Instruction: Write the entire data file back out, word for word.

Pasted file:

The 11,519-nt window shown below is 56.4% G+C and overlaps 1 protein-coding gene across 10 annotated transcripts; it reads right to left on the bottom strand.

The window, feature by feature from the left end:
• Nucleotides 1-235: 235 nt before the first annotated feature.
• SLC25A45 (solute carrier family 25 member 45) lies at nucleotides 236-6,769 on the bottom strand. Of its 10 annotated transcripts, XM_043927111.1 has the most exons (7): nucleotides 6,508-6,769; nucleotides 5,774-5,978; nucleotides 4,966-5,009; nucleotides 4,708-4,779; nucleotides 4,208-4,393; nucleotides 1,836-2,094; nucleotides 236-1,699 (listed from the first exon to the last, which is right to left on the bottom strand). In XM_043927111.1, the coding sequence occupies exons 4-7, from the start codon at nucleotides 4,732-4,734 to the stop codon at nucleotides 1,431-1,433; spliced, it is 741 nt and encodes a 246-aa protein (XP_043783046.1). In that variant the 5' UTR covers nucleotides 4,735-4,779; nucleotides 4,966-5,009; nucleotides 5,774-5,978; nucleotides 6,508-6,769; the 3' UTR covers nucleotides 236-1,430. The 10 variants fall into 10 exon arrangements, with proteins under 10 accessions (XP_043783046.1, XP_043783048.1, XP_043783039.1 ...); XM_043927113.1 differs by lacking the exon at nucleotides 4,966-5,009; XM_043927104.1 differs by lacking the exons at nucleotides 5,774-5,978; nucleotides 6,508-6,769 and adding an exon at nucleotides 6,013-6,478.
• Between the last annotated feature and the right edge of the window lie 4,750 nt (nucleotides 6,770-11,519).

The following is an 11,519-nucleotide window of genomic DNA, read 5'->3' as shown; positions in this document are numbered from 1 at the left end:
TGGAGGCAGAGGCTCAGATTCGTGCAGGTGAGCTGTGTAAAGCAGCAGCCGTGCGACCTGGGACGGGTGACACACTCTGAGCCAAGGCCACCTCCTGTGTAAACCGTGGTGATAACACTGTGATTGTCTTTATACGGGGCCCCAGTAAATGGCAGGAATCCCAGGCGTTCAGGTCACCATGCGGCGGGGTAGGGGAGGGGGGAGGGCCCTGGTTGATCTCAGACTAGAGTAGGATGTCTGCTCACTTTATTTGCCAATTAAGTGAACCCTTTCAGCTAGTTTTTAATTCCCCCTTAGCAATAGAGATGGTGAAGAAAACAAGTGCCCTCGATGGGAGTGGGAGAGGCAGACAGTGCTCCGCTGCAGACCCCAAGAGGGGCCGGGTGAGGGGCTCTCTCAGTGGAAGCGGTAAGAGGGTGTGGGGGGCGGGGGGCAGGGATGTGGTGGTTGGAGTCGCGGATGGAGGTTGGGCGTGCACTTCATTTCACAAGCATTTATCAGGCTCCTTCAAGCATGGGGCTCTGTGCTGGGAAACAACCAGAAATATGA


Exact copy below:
The 11,519-nt window shown below is 56.4% G+C and overlaps 1 protein-coding gene across 10 annotated transcripts; it reads right to left on the bottom strand.

The window, feature by feature from the left end:
• Nucleotides 1-235: 235 nt before the first annotated feature.
• SLC25A45 (solute carrier family 25 member 45) lies at nucleotides 236-6,769 on the bottom strand. Of its 10 annotated transcripts, XM_043927111.1 has the most exons (7): nucleotides 6,508-6,769; nucleotides 5,774-5,978; nucleotides 4,966-5,009; nucleotides 4,708-4,779; nucleotides 4,208-4,393; nucleotides 1,836-2,094; nucleotides 236-1,699 (listed from the first exon to the last, which is right to left on the bottom strand). In XM_043927111.1, the coding sequence occupies exons 4-7, from the start codon at nucleotides 4,732-4,734 to the stop codon at nucleotides 1,431-1,433; spliced, it is 741 nt and encodes a 246-aa protein (XP_043783046.1). In that variant the 5' UTR covers nucleotides 4,735-4,779; nucleotides 4,966-5,009; nucleotides 5,774-5,978; nucleotides 6,508-6,769; the 3' UTR covers nucleotides 236-1,430. The 10 variants fall into 10 exon arrangements, with proteins under 10 accessions (XP_043783046.1, XP_043783048.1, XP_043783039.1 ...); XM_043927113.1 differs by lacking the exon at nucleotides 4,966-5,009; XM_043927104.1 differs by lacking the exons at nucleotides 5,774-5,978; nucleotides 6,508-6,769 and adding an exon at nucleotides 6,013-6,478.
• Between the last annotated feature and the right edge of the window lie 4,750 nt (nucleotides 6,770-11,519).

The following is an 11,519-nucleotide window of genomic DNA, read 5'->3' as shown; positions in this document are numbered from 1 at the left end:
TGGAGGCAGAGGCTCAGATTCGTGCAGGTGAGCTGTGTAAAGCAGCAGCCGTGCGACCTGGGACGGGTGACACACTCTGAGCCAAGGCCACCTCCTGTGTAAACCGTGGTGATAACACTGTGATTGTCTTTATACGGGGCCCCAGTAAATGGCAGGAATCCCAGGCGTTCAGGTCACCATGCGGCGGGGTAGGGGAGGGGGGAGGGCCCTGGTTGATCTCAGACTAGAGTAGGATGTCTGCTCACTTTATTTGCCAATTAAGTGAACCCTTTCAGCTAGTTTTTAATTCCCCCTTAGCAATAGAGATGGTGAAGAAAACAAGTGCCCTCGATGGGAGTGGGAGAGGCAGACAGTGCTCCGCTGCAGACCCCAAGAGGGGCCGGGTGAGGGGCTCTCTCAGTGGAAGCGGTAAGAGGGTGTGGGGGGCGGGGGGCAGGGATGTGGTGGTTGGAGTCGCGGATGGAGGTTGGGCGTGCACTTCATTTCACAAGCATTTATCAGGCTCCTTCAAGCATGGGGCTCTGTGCTGGGAAACAACCAGAAATATGA